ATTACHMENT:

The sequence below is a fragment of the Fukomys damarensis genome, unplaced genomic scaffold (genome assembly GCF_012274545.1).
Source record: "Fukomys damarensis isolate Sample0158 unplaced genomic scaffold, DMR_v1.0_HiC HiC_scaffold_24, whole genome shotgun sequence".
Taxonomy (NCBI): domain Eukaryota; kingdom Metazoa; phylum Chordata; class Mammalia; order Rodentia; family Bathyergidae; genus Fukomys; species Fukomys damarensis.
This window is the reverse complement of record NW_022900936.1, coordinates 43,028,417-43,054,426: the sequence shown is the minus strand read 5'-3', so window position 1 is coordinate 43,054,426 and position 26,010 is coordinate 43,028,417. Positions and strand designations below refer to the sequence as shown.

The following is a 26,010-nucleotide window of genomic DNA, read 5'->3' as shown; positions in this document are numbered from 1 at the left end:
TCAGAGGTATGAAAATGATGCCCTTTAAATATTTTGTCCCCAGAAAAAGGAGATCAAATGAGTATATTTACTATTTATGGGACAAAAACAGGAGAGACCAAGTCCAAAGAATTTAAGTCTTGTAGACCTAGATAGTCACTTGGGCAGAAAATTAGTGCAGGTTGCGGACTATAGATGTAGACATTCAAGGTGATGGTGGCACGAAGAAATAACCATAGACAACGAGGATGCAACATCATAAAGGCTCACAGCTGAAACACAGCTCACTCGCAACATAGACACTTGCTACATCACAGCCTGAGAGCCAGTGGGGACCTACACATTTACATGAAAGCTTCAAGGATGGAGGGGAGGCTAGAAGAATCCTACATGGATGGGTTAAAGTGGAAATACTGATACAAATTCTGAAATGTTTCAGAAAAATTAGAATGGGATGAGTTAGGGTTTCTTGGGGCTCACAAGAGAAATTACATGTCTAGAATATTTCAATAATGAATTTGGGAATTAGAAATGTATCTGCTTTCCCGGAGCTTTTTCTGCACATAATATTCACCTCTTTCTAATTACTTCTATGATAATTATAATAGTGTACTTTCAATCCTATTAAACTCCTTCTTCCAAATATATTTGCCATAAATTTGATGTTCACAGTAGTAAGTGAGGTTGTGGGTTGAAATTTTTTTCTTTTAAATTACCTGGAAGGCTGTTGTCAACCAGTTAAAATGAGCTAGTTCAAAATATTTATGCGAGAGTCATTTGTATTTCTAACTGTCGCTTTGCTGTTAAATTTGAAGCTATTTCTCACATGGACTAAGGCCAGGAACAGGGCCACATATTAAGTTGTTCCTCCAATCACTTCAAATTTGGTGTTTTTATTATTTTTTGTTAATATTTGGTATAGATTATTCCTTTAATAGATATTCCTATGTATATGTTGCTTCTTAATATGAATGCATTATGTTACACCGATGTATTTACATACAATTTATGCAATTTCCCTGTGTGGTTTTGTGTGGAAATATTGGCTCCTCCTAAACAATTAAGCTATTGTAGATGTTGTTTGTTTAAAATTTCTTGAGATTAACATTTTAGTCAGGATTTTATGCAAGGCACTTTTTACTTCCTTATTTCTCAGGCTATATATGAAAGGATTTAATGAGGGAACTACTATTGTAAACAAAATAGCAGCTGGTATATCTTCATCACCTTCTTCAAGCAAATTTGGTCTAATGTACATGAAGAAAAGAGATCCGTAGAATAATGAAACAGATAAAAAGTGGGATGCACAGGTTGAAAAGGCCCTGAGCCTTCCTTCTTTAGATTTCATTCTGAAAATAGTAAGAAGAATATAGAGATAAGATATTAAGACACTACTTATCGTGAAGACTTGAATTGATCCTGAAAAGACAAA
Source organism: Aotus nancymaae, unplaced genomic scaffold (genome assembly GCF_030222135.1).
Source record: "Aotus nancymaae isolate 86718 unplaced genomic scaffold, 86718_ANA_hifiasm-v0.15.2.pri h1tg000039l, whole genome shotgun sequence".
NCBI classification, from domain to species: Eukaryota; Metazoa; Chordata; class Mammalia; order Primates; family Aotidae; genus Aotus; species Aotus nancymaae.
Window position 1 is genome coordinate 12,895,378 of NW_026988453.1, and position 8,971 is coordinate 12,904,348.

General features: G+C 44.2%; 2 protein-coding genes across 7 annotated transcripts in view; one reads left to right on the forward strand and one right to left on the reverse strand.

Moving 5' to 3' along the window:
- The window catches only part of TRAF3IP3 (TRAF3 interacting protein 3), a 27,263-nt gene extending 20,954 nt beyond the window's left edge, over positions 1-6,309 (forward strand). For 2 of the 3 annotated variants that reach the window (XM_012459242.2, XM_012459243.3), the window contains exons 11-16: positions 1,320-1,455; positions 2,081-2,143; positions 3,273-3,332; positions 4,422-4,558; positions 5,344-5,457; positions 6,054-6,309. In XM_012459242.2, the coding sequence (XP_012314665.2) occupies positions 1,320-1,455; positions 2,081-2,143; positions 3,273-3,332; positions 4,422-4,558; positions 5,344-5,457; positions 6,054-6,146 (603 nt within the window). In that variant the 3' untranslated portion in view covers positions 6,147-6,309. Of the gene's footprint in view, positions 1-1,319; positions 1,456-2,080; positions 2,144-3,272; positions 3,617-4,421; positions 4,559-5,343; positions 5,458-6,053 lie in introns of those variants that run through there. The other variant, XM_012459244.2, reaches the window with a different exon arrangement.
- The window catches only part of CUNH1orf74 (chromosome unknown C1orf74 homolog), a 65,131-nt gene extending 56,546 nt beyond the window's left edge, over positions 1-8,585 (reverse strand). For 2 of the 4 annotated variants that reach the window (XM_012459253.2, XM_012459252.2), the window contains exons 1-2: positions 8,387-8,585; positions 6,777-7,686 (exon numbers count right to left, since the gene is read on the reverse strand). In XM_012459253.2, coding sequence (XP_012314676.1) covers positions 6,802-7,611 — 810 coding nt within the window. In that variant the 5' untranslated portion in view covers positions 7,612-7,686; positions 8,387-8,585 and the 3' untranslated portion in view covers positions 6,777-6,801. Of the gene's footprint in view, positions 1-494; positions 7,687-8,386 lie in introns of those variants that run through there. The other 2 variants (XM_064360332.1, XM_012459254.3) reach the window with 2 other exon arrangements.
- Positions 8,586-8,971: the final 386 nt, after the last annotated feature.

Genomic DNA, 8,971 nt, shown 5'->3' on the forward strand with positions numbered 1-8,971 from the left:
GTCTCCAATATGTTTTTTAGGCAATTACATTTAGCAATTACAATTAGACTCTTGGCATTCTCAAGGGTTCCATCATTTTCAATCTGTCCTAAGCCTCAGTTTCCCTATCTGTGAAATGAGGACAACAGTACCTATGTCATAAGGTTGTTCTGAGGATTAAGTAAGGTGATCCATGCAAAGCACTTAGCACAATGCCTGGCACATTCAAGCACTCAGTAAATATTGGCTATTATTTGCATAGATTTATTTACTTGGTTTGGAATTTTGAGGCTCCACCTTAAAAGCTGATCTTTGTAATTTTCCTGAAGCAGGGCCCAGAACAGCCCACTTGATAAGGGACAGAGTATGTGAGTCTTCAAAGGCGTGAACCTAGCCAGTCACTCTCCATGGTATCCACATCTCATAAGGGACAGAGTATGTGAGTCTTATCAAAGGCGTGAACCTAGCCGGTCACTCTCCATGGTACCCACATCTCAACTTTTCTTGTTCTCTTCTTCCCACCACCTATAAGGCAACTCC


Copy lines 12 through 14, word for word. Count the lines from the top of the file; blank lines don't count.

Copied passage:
Moving 5' to 3' along the window:
- The window catches only part of TRAF3IP3 (TRAF3 interacting protein 3), a 27,263-nt gene extending 20,954 nt beyond the window's left edge, over positions 1-6,309 (forward strand). For 2 of the 3 annotated variants that reach the window (XM_012459242.2, XM_012459243.3), the window contains exons 11-16: positions 1,320-1,455; positions 2,081-2,143; positions 3,273-3,332; positions 4,422-4,558; positions 5,344-5,457; positions 6,054-6,309. In XM_012459242.2, the coding sequence (XP_012314665.2) occupies positions 1,320-1,455; positions 2,081-2,143; positions 3,273-3,332; positions 4,422-4,558; positions 5,344-5,457; positions 6,054-6,146 (603 nt within the window). In that variant the 3' untranslated portion in view covers positions 6,147-6,309. Of the gene's footprint in view, positions 1-1,319; positions 1,456-2,080; positions 2,144-3,272; positions 3,617-4,421; positions 4,559-5,343; positions 5,458-6,053 lie in introns of those variants that run through there. The other variant, XM_012459244.2, reaches the window with a different exon arrangement.
- The window catches only part of CUNH1orf74 (chromosome unknown C1orf74 homolog), a 65,131-nt gene extending 56,546 nt beyond the window's left edge, over positions 1-8,585 (reverse strand). For 2 of the 4 annotated variants that reach the window (XM_012459253.2, XM_012459252.2), the window contains exons 1-2: positions 8,387-8,585; positions 6,777-7,686 (exon numbers count right to left, since the gene is read on the reverse strand). In XM_012459253.2, coding sequence (XP_012314676.1) covers positions 6,802-7,611 — 810 coding nt within the window. In that variant the 5' untranslated portion in view covers positions 7,612-7,686; positions 8,387-8,585 and the 3' untranslated portion in view covers positions 6,777-6,801. Of the gene's footprint in view, positions 1-494; positions 7,687-8,386 lie in introns of those variants that run through there. The other 2 variants (XM_064360332.1, XM_012459254.3) reach the window with 2 other exon arrangements.